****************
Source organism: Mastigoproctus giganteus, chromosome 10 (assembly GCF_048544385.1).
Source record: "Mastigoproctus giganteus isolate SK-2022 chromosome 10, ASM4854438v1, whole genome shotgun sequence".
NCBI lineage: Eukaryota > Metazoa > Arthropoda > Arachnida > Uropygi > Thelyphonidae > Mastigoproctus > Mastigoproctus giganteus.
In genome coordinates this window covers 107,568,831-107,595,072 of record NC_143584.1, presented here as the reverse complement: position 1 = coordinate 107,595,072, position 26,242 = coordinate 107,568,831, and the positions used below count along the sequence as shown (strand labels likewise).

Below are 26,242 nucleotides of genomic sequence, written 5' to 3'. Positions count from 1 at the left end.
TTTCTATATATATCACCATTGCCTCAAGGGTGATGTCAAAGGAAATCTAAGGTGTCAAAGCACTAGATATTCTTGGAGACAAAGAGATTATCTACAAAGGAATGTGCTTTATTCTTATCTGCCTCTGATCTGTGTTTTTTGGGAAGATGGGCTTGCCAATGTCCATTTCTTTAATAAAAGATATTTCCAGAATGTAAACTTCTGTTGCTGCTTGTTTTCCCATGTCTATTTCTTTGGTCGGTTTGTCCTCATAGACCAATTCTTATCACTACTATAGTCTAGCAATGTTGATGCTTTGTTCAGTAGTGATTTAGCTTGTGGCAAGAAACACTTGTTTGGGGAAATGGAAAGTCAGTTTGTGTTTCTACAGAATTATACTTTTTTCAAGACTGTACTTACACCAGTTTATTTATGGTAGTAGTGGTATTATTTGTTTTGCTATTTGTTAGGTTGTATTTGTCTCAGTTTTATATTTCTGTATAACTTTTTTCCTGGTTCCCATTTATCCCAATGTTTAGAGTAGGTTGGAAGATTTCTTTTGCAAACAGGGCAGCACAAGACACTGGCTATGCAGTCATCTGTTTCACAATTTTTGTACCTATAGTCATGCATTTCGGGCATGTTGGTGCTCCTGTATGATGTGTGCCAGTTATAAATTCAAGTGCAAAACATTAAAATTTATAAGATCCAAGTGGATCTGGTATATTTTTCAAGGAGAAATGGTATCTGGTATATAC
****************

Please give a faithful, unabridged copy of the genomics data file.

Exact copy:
Source organism: Mastigoproctus giganteus, chromosome 10 (assembly GCF_048544385.1).
Source record: "Mastigoproctus giganteus isolate SK-2022 chromosome 10, ASM4854438v1, whole genome shotgun sequence".
NCBI lineage: Eukaryota > Metazoa > Arthropoda > Arachnida > Uropygi > Thelyphonidae > Mastigoproctus > Mastigoproctus giganteus.
In genome coordinates this window covers 107,568,831-107,595,072 of record NC_143584.1, presented here as the reverse complement: position 1 = coordinate 107,595,072, position 26,242 = coordinate 107,568,831, and the positions used below count along the sequence as shown (strand labels likewise).

Below are 26,242 nucleotides of genomic sequence, written 5' to 3'. Positions count from 1 at the left end.
TTTCTATATATATCACCATTGCCTCAAGGGTGATGTCAAAGGAAATCTAAGGTGTCAAAGCACTAGATATTCTTGGAGACAAAGAGATTATCTACAAAGGAATGTGCTTTATTCTTATCTGCCTCTGATCTGTGTTTTTTGGGAAGATGGGCTTGCCAATGTCCATTTCTTTAATAAAAGATATTTCCAGAATGTAAACTTCTGTTGCTGCTTGTTTTCCCATGTCTATTTCTTTGGTCGGTTTGTCCTCATAGACCAATTCTTATCACTACTATAGTCTAGCAATGTTGATGCTTTGTTCAGTAGTGATTTAGCTTGTGGCAAGAAACACTTGTTTGGGGAAATGGAAAGTCAGTTTGTGTTTCTACAGAATTATACTTTTTTCAAGACTGTACTTACACCAGTTTATTTATGGTAGTAGTGGTATTATTTGTTTTGCTATTTGTTAGGTTGTATTTGTCTCAGTTTTATATTTCTGTATAACTTTTTTCCTGGTTCCCATTTATCCCAATGTTTAGAGTAGGTTGGAAGATTTCTTTTGCAAACAGGGCAGCACAAGACACTGGCTATGCAGTCATCTGTTTCACAATTTTTGTACCTATAGTCATGCATTTCGGGCATGTTGGTGCTCCTGTATGATGTGTGCCAGTTATAAATTCAAGTGCAAAACATTAAAATTTATAAGATCCAAGTGGATCTGGTATATTTTTCAAGGAGAAATGGTATCTGGTATATAC